Granted, it takes some time to make the adjustments and usually involves lifting the vehicle off the ground and removing the wheel, but that can be the difference between winning and losing a race. Simply put, there is no getting around coilovers when it comes to race day.
Coilovers For Ride Quality
The harsh ride of coilovers is the biggest drawback for street use, and you will feel bumps and potholes more often. Sure, you can pair them with softer springs, although at that point, your money is better spent on some lowering springs and good shocks. The second issue with coilovers is ground clearance. You have to be more careful when going over speed bumps or pulling into a driveway, as you are more likely to bottom out—likewise, having to worry about scraping your bumper every time you park near a curb.
When choosing between coilovers and lowering springs, the best question to ask yourself is this for a track car, a weekend toy, or a daily driver? For the latter, do you (and your passengers) mind the harsh ride and the driveability issues that come with coilovers? For a car that you only drive on the weekends, it is less of a problem.
Coilovers Pros And Cons
- Shocks and springs can be paired for optimum performance
- Adjustable ride height, rebound, and damper settings
- Better handling than lowering springs alone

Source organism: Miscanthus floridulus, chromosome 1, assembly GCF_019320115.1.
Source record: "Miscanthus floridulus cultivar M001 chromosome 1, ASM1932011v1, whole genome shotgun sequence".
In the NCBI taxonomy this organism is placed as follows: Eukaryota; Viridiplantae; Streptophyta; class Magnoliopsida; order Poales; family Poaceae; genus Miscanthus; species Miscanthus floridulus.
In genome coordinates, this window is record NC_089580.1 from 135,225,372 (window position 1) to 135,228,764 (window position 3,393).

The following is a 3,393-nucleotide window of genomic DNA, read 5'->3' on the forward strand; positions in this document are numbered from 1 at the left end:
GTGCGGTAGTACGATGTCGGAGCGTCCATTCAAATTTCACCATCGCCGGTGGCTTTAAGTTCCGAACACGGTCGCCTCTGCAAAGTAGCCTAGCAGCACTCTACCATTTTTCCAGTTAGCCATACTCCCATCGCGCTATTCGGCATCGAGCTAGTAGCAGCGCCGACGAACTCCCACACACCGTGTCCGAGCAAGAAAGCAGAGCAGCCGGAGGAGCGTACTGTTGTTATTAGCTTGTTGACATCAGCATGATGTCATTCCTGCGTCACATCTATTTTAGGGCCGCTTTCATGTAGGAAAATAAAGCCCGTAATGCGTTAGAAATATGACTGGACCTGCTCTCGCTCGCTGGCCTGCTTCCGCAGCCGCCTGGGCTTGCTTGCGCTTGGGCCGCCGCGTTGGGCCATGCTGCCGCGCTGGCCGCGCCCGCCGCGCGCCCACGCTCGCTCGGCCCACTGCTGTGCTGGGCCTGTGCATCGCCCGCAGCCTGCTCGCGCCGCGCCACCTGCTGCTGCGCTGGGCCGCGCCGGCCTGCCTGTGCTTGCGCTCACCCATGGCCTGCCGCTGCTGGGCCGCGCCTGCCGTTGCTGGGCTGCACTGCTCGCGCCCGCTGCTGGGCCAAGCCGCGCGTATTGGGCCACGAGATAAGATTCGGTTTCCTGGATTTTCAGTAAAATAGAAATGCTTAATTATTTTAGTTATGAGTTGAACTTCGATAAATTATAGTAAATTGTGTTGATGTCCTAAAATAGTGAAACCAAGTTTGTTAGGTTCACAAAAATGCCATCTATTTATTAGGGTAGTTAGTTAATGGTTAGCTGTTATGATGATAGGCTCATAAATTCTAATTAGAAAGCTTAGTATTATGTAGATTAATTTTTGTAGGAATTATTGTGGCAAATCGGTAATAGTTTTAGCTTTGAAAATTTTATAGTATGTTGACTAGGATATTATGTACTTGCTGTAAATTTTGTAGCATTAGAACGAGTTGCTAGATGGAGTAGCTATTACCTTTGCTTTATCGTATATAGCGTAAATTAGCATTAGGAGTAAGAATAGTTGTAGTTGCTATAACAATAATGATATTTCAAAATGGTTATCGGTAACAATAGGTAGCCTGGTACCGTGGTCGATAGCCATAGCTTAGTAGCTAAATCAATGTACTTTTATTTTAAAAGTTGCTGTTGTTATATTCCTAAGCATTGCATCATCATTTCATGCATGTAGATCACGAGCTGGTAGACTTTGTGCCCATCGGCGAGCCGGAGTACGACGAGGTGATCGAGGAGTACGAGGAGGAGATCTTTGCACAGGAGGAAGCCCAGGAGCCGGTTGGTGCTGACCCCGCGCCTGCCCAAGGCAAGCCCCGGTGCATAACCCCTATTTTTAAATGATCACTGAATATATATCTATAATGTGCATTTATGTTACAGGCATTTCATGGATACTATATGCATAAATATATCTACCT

- Parts can be changed out without replacing the entire unit
- They are considerably more expensive than lowering springs
- A harsher ride
- More issues with bottoming out
- They can be difficult to set up properly
In simple terms, lowering springs are factory-style springs that are about an inch or two shorter. However, they are typically stiffer to prevent the vehicle from bottoming out. While that, in turn, translates to a harsher ride, it is not to the extent of coilovers. With that said, like coilovers, a lower center of gravity translates to less body roll and improved handling.
For a street-driven vehicle lowering springs are the way to go. Unless you go for an aggressive two-inch drop, you will have better ground clearance than you would with coilovers. Granted, you must still take care when going over speed bumps and driveways, although you are less likely to bottom out. In addition, they can be paired with a good set of performance shocks for improved handling.
Unless you are pushing your car to the limits every day, this is a solid setup and considerably better than what originally came on your car from the factory. Not to mention, substantially cheaper than coilovers.
Lowering Springs For Track Use
As noted above, there is no comparison between the two when it comes to track use. Even if you pair lowering springs with some performance shocks, you will not have the ability to fine-tune your suspension as you would with coilovers. However, that does not mean a good set of lowering springs and shocks cannot handle some track use. It will still be better than the factory setup and sufficient for some auto-X and open track events. Not to mention a smoother ride quality for 95% of the time you spend driving on the streets.